With its single-player campaign and suite of multiplayer modes, Super Bomberman R was a bit of a treat for fans of the series. Super Bomberman R 2 aims to be bigger and better in all regards, and it achieves it. Although we’re not all that hot on its latest match type, the so-called Castle.
Adding a bit more complexity to the standard Bomberman gameplay, the Castle match type puts players on either the side of the attackers or the defenders, with the defenders being outnumbered. The maps on which players wage war in Castle are larger too, and feature gimmicks; devices such as conveyor belts and bomb throwers that make it harder for attackers to complete their goal. And what is their goal? To collect keys located across the map and use them to retrieve Ellonite, stored in enemy territory. It all sound relatively simple, but in practice it’s chaotic, and not in a good way.
Some might get on with it though, and there’s even the option to build your own Castle maps, either for personal use or to share online with others. When building for personal use you can go all out, making the most fiendish maps you can think of. If you want to use them in the game’s equivalent of ranked matches, however, you’ll find your options a bit more limited. Still, there’s a lot of scope to display some creativity.
It’s outside of the Castle match type that most are likely to find fun with Super Bomberman R 2. You can play a Standard battle, online or off, trying to outwit your opponents while placing bombs and collecting power-ups. Alternatively, you can take part in a Battle Royale-esque Battle 64, where 64 players are steadily whittled down to just one, or compete in team-based Grand Prix, picking up crystals or out-bombing your opponents to achieve victory. And thanks to crossplay, it’s going to be easier to find matches than ever.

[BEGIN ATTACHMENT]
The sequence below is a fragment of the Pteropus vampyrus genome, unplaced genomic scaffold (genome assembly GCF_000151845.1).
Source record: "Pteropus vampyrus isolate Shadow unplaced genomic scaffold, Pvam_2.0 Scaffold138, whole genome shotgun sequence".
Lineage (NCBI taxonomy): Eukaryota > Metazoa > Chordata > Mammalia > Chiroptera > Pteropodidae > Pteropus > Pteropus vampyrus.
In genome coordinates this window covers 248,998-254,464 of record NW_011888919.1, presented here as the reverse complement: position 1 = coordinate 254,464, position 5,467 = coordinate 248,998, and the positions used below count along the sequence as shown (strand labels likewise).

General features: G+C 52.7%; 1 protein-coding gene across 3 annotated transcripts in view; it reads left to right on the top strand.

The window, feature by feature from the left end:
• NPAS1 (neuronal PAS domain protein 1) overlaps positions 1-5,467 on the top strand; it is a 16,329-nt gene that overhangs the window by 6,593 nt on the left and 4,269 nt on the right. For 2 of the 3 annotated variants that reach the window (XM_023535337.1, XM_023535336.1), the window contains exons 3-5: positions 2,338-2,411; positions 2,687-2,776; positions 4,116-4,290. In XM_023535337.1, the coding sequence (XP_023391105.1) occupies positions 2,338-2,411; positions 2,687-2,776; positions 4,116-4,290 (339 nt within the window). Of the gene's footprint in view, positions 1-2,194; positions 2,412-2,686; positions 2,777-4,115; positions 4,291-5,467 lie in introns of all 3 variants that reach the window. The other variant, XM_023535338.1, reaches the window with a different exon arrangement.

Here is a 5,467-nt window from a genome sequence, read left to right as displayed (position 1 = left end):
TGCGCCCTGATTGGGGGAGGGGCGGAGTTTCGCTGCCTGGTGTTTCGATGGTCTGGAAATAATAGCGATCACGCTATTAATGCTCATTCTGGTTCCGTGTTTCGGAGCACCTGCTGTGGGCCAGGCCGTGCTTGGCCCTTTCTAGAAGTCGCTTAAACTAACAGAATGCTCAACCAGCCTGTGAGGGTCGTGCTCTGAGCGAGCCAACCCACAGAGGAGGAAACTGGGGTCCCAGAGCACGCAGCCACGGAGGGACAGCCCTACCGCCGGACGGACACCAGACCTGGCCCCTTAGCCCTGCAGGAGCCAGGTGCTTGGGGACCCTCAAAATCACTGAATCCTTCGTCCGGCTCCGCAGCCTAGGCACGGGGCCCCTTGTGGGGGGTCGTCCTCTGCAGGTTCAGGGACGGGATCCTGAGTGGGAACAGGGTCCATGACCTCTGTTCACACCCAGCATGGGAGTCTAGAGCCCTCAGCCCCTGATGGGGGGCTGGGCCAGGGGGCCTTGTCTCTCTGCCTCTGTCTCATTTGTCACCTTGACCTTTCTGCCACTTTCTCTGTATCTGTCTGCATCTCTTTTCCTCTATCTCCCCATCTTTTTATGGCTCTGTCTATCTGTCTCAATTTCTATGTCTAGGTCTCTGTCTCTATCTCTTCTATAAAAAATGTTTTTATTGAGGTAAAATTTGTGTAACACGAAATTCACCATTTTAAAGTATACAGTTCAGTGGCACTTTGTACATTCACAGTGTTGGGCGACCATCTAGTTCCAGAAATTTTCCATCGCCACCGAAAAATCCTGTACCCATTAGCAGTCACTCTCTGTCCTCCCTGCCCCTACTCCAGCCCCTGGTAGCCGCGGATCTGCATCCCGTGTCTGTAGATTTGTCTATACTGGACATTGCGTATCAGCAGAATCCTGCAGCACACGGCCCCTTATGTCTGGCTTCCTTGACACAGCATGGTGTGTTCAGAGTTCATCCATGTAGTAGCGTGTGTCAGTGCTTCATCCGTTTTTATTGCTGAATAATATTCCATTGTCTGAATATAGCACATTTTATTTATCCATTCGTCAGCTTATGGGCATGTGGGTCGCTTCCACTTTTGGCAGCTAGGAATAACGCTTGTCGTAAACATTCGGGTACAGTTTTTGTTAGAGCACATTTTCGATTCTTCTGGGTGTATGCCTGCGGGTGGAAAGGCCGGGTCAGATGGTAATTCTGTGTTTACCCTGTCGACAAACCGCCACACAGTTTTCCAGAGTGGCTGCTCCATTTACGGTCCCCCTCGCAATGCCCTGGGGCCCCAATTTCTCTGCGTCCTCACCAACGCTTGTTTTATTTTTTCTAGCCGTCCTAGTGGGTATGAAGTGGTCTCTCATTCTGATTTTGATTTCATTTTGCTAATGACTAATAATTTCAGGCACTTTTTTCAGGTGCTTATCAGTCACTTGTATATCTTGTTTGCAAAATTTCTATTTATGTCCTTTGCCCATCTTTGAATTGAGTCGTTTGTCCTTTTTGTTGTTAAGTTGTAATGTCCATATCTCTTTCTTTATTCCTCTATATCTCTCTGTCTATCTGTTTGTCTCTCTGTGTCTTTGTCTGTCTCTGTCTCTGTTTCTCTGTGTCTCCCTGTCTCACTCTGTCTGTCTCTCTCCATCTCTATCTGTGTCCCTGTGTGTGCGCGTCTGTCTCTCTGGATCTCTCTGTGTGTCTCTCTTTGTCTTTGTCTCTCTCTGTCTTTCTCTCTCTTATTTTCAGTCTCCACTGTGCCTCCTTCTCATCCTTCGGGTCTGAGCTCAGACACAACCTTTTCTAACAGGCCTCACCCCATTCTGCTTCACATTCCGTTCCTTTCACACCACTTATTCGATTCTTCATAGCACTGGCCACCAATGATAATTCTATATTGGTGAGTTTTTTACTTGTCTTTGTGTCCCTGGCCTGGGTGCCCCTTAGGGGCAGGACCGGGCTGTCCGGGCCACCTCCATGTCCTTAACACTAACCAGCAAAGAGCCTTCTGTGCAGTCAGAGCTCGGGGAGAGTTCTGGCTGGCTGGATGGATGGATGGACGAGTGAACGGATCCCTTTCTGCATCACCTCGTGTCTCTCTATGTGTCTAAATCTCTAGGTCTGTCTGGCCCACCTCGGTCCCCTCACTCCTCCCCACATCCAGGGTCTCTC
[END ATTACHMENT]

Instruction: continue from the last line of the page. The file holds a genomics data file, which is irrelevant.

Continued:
Across all of these match types you’ll earn coins regardless of your success and whether you play online or not. These can be used to unlock a huge amount of extra content and customisation items, including characters from other Konami games such as Castlevania’s Alucard, Silent Hill’s Robbie the Rabbit, and more. It’ll take a while to unlock everything though, which might irk those used to having much of the content available in the original Super Bomberman R.
Like its predecessor, Super Bomberman R 2 also features a single-player campaign, and it’s a bit more enjoyable this time around. It’s still not exactly riveting, though. It finds you visiting a trio of worlds, making your way through a number of areas using your bombing skills to dispose of enemies, open a route forward, and solve puzzles. Key to your progress here is locating and freeing Ellons, little wisp-like creatures encased in blocks. A number of these will follow you when found, and you’ll need to keep some of them safe to activate warp points back to your camp and secret puzzles.
You’ll also find your progress frequently gated in each world by the number of Ellons you’ve found. Ultimately, you’ll need to free enough Ellons to explore all areas and find a number of enemy strongholds. Attacking these basically instigates a Castle match against the CPU, with your own base often needing defending, too. Conquer all enemy strongholds and you’ll finally be able to go up against the boss of a world, which offers an encounter a little out of the ordinary.
For Bomberman fans, Super Bomberman R 2 is likely to be a must-have simply because of cross-platform play; it’ll certainly make finding matches easier, and that’s where most of the fun lies with this title. Additional match types also make it attractive for those wanting to play it locally with friends, even if Castle proves to be somewhat disappointing. It’s just a shame that so much content is locked behind coins in the store, and that while the campaign is better this time around, it’s still not all that engrossing.